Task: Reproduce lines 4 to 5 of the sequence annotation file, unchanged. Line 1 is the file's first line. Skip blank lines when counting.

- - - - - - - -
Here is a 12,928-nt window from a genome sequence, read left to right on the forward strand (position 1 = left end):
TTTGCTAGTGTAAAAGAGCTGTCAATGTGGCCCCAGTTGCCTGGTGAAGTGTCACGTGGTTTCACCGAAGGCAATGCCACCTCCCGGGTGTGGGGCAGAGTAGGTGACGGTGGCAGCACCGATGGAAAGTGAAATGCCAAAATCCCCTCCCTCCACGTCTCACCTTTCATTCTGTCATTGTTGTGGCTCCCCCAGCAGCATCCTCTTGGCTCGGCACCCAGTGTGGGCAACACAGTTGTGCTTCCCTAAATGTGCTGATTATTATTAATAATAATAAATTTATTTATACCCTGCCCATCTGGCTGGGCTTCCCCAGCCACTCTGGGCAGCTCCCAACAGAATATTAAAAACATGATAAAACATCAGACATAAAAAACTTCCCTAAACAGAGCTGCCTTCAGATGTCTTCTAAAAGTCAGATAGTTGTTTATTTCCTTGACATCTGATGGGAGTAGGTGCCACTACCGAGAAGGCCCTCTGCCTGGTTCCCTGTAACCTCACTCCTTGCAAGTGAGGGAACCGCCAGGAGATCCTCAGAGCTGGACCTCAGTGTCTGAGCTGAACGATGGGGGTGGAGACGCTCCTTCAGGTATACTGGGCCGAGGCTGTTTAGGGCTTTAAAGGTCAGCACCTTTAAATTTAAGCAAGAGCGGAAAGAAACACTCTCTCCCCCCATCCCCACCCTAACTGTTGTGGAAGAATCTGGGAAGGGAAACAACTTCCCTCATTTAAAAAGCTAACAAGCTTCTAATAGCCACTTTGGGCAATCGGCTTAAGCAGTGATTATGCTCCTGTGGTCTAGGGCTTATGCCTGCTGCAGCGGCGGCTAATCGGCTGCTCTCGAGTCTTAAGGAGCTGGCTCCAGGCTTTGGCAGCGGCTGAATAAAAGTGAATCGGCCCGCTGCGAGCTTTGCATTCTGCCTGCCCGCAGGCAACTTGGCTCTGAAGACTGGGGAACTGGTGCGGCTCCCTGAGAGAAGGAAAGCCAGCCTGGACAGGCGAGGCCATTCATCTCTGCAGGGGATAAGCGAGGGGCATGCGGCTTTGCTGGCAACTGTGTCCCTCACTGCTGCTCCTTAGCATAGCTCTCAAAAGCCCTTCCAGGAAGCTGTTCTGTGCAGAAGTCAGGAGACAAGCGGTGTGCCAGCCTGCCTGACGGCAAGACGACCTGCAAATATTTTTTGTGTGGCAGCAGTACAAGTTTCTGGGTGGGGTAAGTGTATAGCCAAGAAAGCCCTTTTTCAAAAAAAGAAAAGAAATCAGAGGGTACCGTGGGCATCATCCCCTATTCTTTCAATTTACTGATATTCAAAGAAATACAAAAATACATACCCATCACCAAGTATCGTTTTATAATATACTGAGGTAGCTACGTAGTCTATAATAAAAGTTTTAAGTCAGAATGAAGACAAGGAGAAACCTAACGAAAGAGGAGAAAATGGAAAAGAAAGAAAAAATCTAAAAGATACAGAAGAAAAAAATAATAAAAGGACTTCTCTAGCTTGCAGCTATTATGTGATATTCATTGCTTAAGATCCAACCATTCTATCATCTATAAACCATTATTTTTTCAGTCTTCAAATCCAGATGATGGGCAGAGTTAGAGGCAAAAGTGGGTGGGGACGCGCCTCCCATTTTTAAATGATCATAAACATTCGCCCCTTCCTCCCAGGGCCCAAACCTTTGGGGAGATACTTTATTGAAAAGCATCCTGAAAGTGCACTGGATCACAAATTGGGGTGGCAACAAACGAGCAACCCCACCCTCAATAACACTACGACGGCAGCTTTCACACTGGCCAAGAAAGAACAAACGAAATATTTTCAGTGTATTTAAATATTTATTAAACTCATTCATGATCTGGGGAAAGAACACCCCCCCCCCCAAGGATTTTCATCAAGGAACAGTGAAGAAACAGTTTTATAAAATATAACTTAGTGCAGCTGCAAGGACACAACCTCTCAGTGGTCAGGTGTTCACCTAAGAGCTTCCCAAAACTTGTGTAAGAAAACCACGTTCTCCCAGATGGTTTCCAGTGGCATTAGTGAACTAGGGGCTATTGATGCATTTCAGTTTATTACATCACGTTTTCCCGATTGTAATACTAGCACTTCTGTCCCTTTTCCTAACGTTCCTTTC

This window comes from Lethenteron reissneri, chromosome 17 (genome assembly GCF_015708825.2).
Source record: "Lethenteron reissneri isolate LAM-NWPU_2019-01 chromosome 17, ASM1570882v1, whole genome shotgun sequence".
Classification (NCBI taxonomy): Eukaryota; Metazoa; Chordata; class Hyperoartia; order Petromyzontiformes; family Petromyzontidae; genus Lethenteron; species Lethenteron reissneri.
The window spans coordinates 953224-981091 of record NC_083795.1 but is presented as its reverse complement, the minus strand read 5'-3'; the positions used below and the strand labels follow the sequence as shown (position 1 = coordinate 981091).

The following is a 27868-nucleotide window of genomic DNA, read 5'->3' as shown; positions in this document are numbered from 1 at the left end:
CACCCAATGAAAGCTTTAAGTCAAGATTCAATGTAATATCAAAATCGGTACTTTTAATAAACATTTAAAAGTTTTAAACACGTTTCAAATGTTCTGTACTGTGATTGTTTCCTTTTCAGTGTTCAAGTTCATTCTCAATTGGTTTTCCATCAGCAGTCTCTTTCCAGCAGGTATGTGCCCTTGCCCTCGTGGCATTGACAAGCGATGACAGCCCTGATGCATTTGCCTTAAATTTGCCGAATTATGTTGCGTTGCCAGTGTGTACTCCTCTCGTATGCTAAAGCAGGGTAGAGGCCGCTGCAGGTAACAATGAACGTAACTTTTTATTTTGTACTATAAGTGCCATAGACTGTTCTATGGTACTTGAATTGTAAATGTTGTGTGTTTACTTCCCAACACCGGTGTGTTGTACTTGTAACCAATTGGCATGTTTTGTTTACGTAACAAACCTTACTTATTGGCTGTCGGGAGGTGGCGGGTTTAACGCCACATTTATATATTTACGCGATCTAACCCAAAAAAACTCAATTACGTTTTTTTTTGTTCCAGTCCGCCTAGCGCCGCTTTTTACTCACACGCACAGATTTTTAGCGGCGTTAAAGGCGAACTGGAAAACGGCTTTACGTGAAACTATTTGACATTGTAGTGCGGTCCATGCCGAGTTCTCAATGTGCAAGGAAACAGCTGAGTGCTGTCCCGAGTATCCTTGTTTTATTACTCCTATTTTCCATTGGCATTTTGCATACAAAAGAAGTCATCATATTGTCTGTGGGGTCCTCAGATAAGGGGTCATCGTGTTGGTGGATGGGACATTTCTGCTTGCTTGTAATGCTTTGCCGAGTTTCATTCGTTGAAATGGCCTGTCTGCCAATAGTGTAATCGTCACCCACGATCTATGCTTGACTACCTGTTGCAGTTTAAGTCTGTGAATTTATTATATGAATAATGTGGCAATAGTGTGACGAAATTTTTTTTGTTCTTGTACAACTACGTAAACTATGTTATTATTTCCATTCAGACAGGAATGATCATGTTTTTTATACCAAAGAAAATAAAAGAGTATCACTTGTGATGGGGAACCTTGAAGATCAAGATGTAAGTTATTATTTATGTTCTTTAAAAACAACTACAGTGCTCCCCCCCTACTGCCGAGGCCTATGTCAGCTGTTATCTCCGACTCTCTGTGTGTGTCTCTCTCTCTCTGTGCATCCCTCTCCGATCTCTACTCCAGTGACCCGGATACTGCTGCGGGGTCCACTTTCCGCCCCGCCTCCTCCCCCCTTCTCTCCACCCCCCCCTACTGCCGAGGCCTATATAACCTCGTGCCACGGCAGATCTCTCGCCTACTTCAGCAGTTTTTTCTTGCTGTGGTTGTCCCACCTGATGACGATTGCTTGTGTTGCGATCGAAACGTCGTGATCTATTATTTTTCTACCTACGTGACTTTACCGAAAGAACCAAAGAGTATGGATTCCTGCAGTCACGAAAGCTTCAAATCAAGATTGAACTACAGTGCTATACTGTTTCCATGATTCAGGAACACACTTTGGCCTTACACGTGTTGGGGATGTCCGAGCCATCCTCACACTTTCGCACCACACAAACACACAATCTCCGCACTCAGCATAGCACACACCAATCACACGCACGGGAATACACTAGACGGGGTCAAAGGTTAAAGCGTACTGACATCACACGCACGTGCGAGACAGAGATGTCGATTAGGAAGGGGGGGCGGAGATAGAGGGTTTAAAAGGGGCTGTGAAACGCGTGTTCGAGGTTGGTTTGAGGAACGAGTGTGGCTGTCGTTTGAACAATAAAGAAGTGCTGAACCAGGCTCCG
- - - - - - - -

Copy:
Source record: "Lethenteron reissneri isolate LAM-NWPU_2019-01 chromosome 17, ASM1570882v1, whole genome shotgun sequence".
Classification (NCBI taxonomy): Eukaryota; Metazoa; Chordata; class Hyperoartia; order Petromyzontiformes; family Petromyzontidae; genus Lethenteron; species Lethenteron reissneri.